Skip to main content Accessibility help
×
Home
Hostname: page-component-55597f9d44-mzfmx Total loading time: 0.255 Render date: 2022-08-14T08:56:57.853Z Has data issue: true Feature Flags: { "shouldUseShareProductTool": true, "shouldUseHypothesis": true, "isUnsiloEnabled": true, "useRatesEcommerce": false, "useNewApi": true } hasContentIssue true

Poverty and Welfare Patterns: Implications for Children

Published online by Cambridge University Press:  25 April 2002

KRISTIN A. MOORE
Affiliation:
Child Trends, Washington, DC.
DANA A. GLEI
Affiliation:
Santa Rosa, CA.
ANNE K. DRISCOLL
Affiliation:
Institute for Health Policy Studies, School of Medicine, University of California, San Francisco.
MARTHA J. ZASLOW
Affiliation:
Child Trends, Washington, DC.
ZAKIA REDD
Affiliation:
Child Trends, Washington, DC.

Abstract

In 1996, the US federal government passed welfare reform legislation. The Personal Responsibility and Work Opportunity Reconciliation Act (PRWORA) altered greatly the circumstances under which families can receive public assistance, limiting receipt to 5 years, requiring work after 24 months, and allowing states to impose sanctions and other requirements such as family caps (Greenberg, 1999). Because many countries reforming their social welfare system look to the USA as one possible model, analyses of the effects of US welfare policy on children are of relevance internationally. We find that the population receiving welfare in the USA is highly diverse and that background differences and early experiences explain most of the associations between welfare and poverty and children's outcomes. After taking account of these background differences, we find that children who experienced stable albeit disadvantaged economic conditions did not have worse outcomes than children who were never poor. Nor were children whose families' economic fortunes improved at higher risk for poor outcomes. However, children in families whose financial circumstances declined or fluctuated were more at risk for behavioural problems and scored lower on reading tests than were children who had never been poor.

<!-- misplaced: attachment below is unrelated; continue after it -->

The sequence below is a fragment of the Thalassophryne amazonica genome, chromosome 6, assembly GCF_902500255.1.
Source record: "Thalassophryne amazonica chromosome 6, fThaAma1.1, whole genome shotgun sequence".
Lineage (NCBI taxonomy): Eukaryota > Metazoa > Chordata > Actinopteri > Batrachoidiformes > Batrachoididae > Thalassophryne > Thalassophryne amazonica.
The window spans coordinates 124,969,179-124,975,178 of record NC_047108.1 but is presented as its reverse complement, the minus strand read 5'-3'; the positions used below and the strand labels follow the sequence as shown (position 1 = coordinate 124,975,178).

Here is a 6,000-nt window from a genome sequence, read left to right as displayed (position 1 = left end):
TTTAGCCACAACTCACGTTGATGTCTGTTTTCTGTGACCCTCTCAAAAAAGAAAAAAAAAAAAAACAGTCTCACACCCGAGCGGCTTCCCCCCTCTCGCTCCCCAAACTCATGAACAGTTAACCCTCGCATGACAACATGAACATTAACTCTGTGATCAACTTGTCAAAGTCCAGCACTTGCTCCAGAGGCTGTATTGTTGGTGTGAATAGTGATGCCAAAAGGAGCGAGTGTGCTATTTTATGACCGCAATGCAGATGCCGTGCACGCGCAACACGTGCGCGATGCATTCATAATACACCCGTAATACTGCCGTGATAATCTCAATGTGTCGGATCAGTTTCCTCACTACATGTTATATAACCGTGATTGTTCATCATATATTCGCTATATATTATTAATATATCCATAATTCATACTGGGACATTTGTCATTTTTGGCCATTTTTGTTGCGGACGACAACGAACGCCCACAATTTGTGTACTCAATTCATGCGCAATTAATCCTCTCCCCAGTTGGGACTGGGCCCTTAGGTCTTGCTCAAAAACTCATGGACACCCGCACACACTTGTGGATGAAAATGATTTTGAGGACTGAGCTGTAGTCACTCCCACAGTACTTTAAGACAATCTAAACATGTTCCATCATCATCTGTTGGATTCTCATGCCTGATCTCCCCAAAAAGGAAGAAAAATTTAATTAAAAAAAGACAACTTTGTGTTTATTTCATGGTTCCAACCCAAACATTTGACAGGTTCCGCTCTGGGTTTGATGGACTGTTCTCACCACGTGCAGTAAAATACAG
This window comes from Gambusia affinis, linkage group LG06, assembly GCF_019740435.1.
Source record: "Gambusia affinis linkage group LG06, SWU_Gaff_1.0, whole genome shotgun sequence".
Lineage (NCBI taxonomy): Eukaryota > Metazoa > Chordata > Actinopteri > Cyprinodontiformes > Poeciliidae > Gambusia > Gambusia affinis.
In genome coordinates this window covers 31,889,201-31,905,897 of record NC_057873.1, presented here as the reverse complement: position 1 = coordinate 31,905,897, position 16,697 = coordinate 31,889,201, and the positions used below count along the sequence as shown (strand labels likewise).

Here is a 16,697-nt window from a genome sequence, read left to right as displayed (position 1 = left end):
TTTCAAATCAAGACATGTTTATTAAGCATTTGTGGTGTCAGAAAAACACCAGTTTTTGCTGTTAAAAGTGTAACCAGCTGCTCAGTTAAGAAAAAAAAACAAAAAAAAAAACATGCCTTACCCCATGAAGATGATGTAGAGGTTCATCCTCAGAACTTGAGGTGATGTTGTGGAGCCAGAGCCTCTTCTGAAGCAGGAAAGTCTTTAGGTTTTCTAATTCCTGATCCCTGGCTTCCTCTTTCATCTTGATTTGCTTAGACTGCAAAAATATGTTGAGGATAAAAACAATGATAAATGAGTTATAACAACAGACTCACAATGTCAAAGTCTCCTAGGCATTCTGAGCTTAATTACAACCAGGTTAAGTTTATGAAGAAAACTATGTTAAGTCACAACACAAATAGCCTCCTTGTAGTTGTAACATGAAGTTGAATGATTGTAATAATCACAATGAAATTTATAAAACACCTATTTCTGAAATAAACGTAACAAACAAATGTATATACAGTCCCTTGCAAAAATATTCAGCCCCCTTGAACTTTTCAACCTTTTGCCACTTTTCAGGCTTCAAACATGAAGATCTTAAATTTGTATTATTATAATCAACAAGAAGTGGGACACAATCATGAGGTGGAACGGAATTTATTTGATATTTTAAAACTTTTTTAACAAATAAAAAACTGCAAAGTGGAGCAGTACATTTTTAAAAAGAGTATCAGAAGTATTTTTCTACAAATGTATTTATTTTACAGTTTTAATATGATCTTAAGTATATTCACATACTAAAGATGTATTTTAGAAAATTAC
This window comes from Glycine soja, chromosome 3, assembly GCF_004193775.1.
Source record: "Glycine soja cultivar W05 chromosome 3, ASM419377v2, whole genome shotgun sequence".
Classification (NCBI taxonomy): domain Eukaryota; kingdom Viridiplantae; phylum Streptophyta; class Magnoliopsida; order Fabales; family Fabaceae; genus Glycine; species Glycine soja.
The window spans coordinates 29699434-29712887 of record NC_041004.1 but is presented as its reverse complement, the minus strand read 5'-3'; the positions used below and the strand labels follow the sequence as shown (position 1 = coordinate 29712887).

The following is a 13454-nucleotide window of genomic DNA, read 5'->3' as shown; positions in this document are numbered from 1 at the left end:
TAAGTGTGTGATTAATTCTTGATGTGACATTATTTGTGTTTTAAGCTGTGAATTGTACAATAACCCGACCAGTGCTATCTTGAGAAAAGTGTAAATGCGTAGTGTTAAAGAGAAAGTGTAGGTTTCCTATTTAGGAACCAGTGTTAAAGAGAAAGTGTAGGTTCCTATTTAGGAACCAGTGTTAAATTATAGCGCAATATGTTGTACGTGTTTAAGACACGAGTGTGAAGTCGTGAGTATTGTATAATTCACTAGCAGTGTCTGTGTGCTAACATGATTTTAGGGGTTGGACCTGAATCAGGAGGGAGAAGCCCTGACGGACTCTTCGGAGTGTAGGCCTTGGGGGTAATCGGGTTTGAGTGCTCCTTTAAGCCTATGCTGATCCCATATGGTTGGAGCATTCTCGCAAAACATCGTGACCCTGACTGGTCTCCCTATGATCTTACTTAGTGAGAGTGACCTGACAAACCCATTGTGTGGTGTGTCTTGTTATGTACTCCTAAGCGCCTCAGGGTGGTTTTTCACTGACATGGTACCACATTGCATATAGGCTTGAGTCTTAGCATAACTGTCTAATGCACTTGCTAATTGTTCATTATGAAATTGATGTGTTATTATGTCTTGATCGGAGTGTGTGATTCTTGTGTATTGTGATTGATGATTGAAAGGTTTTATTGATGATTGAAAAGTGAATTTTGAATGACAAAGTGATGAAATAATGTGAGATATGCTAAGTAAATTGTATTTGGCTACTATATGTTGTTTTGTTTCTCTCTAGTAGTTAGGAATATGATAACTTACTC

Type
Article
Copyright
© 2002 Cambridge University Press

Access options

Get access to the full version of this content by using one of the access options below. (Log in options will check for institutional or personal access. Content may require purchase if you do not have access.)

Footnotes

This paper was funded by the National Institute of Child Health and Human Development's Family and Child Well-Being Network, Grant No. HD30930-01.
32
Cited by

Save article to Kindle

To save this article to your Kindle, first ensure coreplatform@cambridge.org is added to your Approved Personal Document E-mail List under your Personal Document Settings on the Manage Your Content and Devices page of your Amazon account. Then enter the ‘name’ part of your Kindle email address below. Find out more about saving to your Kindle.

Note you can select to save to either the @free.kindle.com or @kindle.com variations. ‘@free.kindle.com’ emails are free but can only be saved to your device when it is connected to wi-fi. ‘@kindle.com’ emails can be delivered even when you are not connected to wi-fi, but note that service fees apply.

Find out more about the Kindle Personal Document Service.

Poverty and Welfare Patterns: Implications for Children
Available formats
×

Save article to Dropbox

To save this article to your Dropbox account, please select one or more formats and confirm that you agree to abide by our usage policies. If this is the first time you used this feature, you will be asked to authorise Cambridge Core to connect with your Dropbox account. Find out more about saving content to Dropbox.

Poverty and Welfare Patterns: Implications for Children
Available formats
×

Save article to Google Drive

To save this article to your Google Drive account, please select one or more formats and confirm that you agree to abide by our usage policies. If this is the first time you used this feature, you will be asked to authorise Cambridge Core to connect with your Google Drive account. Find out more about saving content to Google Drive.

Poverty and Welfare Patterns: Implications for Children
Available formats
×
×

Reply to: Submit a response

Please enter your response.

Your details

Please enter a valid email address.

Conflicting interests

Do you have any conflicting interests? *